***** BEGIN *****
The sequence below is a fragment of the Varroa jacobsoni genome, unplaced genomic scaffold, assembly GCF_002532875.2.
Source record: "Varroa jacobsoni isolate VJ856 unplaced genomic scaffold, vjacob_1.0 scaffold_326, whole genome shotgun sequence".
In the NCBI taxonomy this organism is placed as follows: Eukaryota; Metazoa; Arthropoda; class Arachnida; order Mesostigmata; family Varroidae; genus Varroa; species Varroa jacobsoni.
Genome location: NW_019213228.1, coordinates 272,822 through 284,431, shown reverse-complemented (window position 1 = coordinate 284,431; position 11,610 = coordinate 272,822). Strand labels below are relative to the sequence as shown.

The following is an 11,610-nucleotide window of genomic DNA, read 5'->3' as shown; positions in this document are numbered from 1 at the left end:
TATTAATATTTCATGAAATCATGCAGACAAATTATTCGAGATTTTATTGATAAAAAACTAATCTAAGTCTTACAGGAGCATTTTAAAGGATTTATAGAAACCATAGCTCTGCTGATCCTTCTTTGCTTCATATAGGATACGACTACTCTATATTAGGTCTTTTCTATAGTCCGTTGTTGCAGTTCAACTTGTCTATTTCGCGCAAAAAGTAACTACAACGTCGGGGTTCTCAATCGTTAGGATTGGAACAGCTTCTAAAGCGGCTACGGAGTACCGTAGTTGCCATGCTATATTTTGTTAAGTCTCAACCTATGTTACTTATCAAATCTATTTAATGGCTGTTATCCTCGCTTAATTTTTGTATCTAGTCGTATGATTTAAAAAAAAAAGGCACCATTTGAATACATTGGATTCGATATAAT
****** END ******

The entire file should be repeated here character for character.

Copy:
The sequence below is a fragment of the Varroa jacobsoni genome, unplaced genomic scaffold, assembly GCF_002532875.2.
Source record: "Varroa jacobsoni isolate VJ856 unplaced genomic scaffold, vjacob_1.0 scaffold_326, whole genome shotgun sequence".
In the NCBI taxonomy this organism is placed as follows: Eukaryota; Metazoa; Arthropoda; class Arachnida; order Mesostigmata; family Varroidae; genus Varroa; species Varroa jacobsoni.
Genome location: NW_019213228.1, coordinates 272,822 through 284,431, shown reverse-complemented (window position 1 = coordinate 284,431; position 11,610 = coordinate 272,822). Strand labels below are relative to the sequence as shown.

The following is an 11,610-nucleotide window of genomic DNA, read 5'->3' as shown; positions in this document are numbered from 1 at the left end:
TATTAATATTTCATGAAATCATGCAGACAAATTATTCGAGATTTTATTGATAAAAAACTAATCTAAGTCTTACAGGAGCATTTTAAAGGATTTATAGAAACCATAGCTCTGCTGATCCTTCTTTGCTTCATATAGGATACGACTACTCTATATTAGGTCTTTTCTATAGTCCGTTGTTGCAGTTCAACTTGTCTATTTCGCGCAAAAAGTAACTACAACGTCGGGGTTCTCAATCGTTAGGATTGGAACAGCTTCTAAAGCGGCTACGGAGTACCGTAGTTGCCATGCTATATTTTGTTAAGTCTCAACCTATGTTACTTATCAAATCTATTTAATGGCTGTTATCCTCGCTTAATTTTTGTATCTAGTCGTATGATTTAAAAAAAAAAGGCACCATTTGAATACATTGGATTCGATATAAT